Riot rage: Athens protesters throw firebombs, police shoot tear gas (VIDEO)
Security forces also reportedly used flashbang grenades and pepper spray to push protesters back from the parliament building. According to Greek newspaper Kathimerin, the police had been ordered to refrain from using chemicals against protesters.Around 70,000 people, as estimated by Reuters, gathered in front of the parliament for the country’s biggest anti-austerity protest since the new government came to power."EU, IMF out!" shouted the angry crowd. "For the past two-to-three years we've been living an incredible social catastrophe," one of the protesters told Agence France Presse. "My salary has been cut by 50 percent. I have two children and tomorrow I don't know if I'll have a job."Clashes erupted in different parts of Athens Syntagma Square, with demonstrators throwing fire bombs at police.
Witnesses reported smoke rising over the square as security forces dispersed most of the protesters. Some remained, and continued the demonstration; others relocated to the streets of Panepistimiou and Benaki, where again started clashing with riot police.Some 120 arrest were made throughout the capital. Police say protesters smashed bus stop kiosks and set fire to garbage cans. Several people sustained injuries. More than 3,000 police officers – double the usual number – were deployed in the capital of Athens to counter the protesters. On Wednesday, Greece was gripped by a 24-hour general strike, which halted transit and other industries nationwide. Flights and trains were suspended, shops were shuttered and the hospitals were forced to rely on emergency staffing. The strike was called by the country’s two largest trade unions, representing half of Greece’s workers.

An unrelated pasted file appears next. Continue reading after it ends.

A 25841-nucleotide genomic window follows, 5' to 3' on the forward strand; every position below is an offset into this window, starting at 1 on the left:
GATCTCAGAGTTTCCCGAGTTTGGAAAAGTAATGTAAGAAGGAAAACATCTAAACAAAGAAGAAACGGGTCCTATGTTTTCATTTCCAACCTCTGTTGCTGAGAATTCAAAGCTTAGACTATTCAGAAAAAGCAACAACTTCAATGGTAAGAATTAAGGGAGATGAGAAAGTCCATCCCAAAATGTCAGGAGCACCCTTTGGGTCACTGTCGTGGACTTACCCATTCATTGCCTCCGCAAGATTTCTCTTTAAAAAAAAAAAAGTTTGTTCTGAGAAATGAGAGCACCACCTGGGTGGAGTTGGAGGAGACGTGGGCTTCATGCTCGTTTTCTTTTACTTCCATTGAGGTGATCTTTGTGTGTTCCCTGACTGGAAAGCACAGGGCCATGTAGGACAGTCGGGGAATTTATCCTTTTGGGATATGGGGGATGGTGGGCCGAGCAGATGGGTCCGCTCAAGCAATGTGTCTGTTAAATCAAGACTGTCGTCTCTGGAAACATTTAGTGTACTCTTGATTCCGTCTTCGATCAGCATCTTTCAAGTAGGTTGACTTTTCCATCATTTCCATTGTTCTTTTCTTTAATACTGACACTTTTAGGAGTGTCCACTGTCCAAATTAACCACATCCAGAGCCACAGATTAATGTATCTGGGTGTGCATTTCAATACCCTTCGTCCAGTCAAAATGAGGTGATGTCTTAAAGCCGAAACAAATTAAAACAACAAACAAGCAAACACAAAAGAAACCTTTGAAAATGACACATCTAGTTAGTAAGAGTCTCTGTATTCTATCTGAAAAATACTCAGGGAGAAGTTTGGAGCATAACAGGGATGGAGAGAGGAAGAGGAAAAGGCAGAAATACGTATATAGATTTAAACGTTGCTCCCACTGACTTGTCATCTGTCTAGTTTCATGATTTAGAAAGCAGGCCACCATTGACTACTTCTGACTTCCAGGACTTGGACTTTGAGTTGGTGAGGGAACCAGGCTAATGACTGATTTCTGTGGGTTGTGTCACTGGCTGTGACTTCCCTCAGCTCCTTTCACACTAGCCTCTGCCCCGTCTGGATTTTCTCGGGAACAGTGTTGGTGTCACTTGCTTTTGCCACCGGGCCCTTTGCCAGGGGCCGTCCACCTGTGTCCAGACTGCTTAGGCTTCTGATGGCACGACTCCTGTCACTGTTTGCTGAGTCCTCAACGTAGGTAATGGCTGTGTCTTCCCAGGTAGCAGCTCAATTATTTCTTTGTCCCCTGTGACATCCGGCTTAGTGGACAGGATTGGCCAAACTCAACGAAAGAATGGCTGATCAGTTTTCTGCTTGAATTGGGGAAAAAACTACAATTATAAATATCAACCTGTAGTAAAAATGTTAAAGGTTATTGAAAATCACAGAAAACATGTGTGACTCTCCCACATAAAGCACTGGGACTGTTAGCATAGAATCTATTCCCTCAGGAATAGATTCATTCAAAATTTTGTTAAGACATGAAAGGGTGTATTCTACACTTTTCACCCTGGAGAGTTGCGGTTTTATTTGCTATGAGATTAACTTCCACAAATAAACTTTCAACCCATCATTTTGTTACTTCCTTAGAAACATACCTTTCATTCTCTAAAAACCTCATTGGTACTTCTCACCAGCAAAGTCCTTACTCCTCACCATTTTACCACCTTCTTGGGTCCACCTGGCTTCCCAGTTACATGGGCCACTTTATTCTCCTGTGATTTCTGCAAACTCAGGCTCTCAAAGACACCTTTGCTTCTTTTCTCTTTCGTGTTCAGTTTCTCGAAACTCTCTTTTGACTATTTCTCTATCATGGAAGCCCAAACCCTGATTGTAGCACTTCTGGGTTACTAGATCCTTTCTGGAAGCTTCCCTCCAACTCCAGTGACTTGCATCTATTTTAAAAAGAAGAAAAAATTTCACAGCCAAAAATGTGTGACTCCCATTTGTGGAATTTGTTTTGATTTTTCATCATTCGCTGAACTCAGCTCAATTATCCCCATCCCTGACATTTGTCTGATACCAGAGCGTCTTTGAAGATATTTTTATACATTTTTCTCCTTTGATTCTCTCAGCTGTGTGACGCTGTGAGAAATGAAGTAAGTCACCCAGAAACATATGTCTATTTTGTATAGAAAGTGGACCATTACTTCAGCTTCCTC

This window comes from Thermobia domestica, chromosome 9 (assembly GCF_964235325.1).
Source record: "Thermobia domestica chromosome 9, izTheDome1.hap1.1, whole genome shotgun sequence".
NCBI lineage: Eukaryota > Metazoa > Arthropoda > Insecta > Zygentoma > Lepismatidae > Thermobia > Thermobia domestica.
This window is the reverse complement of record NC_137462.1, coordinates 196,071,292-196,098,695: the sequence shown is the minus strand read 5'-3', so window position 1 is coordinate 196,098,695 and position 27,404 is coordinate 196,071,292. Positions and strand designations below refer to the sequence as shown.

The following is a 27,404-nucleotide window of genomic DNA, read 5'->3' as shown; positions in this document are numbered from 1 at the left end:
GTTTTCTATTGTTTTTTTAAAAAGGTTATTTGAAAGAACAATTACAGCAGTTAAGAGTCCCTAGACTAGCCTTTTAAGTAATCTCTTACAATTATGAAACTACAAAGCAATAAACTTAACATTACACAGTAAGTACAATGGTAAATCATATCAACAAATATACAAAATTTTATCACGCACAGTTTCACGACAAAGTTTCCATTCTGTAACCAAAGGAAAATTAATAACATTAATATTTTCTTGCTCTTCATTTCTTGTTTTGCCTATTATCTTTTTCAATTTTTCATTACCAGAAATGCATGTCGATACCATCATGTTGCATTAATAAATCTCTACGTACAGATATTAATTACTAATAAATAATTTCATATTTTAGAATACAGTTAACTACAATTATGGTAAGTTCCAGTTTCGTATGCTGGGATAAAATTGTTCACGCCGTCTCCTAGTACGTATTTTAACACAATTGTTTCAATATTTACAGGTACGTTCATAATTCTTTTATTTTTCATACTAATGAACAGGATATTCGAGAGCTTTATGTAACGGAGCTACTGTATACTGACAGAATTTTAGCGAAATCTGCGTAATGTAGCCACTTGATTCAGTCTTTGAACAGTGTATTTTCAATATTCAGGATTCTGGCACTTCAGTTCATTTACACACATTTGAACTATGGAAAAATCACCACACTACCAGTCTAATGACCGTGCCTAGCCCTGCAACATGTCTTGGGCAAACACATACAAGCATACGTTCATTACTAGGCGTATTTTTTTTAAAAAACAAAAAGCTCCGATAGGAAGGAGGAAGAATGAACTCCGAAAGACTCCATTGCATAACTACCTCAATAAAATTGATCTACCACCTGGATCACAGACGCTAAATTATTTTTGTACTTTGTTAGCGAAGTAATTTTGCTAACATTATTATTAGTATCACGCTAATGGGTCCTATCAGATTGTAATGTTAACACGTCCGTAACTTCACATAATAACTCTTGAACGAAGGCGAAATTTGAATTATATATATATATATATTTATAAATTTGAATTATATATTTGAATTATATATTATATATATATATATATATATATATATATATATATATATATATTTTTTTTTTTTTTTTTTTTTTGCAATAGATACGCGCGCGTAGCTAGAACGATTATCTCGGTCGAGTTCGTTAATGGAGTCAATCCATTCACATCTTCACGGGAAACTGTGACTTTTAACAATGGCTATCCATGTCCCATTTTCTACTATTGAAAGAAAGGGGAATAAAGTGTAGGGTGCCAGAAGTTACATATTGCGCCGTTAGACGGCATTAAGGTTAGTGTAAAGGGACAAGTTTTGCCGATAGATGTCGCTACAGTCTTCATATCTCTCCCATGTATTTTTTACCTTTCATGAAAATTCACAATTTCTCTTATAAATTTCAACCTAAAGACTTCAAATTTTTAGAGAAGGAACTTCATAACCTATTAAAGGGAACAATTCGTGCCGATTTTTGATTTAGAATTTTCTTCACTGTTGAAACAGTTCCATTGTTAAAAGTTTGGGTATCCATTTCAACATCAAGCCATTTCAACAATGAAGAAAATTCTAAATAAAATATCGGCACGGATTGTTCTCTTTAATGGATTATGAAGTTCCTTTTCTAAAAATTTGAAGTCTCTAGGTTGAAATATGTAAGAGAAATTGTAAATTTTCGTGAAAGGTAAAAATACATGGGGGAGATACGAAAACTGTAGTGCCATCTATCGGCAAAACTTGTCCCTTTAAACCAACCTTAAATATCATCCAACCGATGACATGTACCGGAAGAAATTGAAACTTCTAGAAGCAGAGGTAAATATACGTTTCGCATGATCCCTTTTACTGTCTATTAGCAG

As many as 350,000 Greeks poured out into streets across the country to protest austerity, estimates the civil servants union ADEDY. In the second largest city of Thessaloniki, around 18,000 demonstrators rallied. Greeks wrote on Twitter that large numbers of protesters are rallying peacefully in the streets. Earlier demonstrations there saw youths setting fire to debris, burning an EU flag, and then clashing with riot police.
Greece recently enacted a new round of spending cuts, totaling €11.5 billion ($15 billion). The austerity measures are a precondition for another rescue loan from the European Central Bank; without the bailout, Greece could face bankruptcy in a matter of weeks."The new measures are unbearable, unfair and only worsen the crisis. We are determined to fight until we win," Costas Tsikrikas, head of the ADEDY public sector union told Reuters. "We call on all workers to join us in the march against the policies that the troika is imposing."
Greece is currently grappling with record unemployment levels, with over 30 percent of the country living below the poverty line.The Greek government is planning to reduce pensions and increase the retirement age to 67 to cope with the country’s budget crisis.Dimitri Kofinas, an RT producer at Capital Account, in Washington told RT that he doubts whether the best efforts of the EU’s leaders to save Greece with bailouts will come to anything, “We’re past the point where policy makers in Europe can effectively deal with the situation, but taking that aside anywhere else this would just be too much and I think the markets are going to take over and they are already doing that in the bond market,” he said.Two weeks ago, anger over Greece’s new austerity measures spilled into the streets, with thousands protesting the drastic proposed budget cuts.Last February, the country witnessed days of violent clashes in several cities, with police using tear gas and protesters throwing petrol bombs and stones.